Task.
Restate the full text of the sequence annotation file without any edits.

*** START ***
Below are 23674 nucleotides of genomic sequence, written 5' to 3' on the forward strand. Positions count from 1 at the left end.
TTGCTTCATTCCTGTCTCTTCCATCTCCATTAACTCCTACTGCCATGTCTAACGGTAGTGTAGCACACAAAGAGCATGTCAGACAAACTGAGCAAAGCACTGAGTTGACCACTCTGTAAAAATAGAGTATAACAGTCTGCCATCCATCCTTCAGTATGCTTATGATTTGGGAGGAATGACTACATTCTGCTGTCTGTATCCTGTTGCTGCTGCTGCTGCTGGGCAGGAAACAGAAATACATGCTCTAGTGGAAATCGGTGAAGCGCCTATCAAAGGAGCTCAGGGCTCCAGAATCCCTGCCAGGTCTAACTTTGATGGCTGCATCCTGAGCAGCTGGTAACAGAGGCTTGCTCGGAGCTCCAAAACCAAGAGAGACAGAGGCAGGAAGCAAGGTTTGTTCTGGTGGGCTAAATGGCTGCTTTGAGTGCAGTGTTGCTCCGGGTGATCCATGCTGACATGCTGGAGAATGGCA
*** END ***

Below are 23674 nucleotides of genomic sequence, written 5' to 3' on the forward strand. Positions count from 1 at the left end.
TTGCTTCATTCCTGTCTCTTCCATCTCCATTAACTCCTACTGCCATGTCTAACGGTAGTGTAGCACACAAAGAGCATGTCAGACAAACTGAGCAAAGCACTGAGTTGACCACTCTGTAAAAATAGAGTATAACAGTCTGCCATCCATCCTTCAGTATGCTTATGATTTGGGAGGAATGACTACATTCTGCTGTCTGTATCCTGTTGCTGCTGCTGCTGCTGGGCAGGAAACAGAAATACATGCTCTAGTGGAAATCGGTGAAGCGCCTATCAAAGGAGCTCAGGGCTCCAGAATCCCTGCCAGGTCTAACTTTGATGGCTGCATCCTGAGCAGCTGGTAACAGAGGCTTGCTCGGAGCTCCAAAACCAAGAGAGACAGAGGCAGGAAGCAAGGTTTGTTCTGGTGGGCTAAATGGCTGCTTTGAGTGCAGTGTTGCTCCGGGTGATCCATGCTGACATGCTGGAGAATGGCA